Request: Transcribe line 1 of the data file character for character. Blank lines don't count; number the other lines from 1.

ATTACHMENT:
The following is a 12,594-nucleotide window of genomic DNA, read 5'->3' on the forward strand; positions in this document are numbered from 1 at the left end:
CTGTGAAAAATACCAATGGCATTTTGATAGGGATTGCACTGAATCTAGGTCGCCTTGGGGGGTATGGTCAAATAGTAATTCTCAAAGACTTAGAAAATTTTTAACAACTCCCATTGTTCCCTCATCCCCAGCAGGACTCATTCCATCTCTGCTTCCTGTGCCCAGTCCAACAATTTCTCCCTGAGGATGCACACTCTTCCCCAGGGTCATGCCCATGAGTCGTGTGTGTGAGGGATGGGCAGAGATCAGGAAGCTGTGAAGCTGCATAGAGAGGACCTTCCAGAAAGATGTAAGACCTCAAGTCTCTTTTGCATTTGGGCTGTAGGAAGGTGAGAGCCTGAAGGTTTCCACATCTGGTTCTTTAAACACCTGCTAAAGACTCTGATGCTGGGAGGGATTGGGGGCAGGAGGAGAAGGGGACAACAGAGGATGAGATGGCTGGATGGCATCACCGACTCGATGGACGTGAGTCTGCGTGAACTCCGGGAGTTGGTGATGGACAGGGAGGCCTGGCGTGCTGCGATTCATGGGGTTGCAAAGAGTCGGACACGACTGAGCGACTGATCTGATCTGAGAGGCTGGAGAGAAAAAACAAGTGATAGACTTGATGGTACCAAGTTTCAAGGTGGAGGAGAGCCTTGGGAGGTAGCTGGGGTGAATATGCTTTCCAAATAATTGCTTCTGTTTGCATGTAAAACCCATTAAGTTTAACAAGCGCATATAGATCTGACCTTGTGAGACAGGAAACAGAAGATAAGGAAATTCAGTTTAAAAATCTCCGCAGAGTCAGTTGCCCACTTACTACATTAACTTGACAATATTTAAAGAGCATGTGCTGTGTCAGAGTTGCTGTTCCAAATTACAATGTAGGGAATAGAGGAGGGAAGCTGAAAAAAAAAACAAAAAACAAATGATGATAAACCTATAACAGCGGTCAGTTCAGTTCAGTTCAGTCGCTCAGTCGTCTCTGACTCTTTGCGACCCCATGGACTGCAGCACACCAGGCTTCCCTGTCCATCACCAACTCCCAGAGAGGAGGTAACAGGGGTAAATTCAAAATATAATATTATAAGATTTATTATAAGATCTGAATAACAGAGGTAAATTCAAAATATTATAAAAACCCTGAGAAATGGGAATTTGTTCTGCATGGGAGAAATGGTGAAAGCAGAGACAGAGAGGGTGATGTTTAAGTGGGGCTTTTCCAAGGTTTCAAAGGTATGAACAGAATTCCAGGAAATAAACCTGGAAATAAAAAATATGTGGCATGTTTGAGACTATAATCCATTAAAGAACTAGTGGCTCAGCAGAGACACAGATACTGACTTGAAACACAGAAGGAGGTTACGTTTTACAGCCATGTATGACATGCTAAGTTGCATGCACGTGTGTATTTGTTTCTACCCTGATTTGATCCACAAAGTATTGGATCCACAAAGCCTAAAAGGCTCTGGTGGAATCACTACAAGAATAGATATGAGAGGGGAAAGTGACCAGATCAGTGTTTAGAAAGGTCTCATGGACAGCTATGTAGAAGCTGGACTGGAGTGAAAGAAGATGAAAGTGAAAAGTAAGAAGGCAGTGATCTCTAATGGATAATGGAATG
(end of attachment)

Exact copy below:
The following is a 12,594-nucleotide window of genomic DNA, read 5'->3' on the forward strand; positions in this document are numbered from 1 at the left end: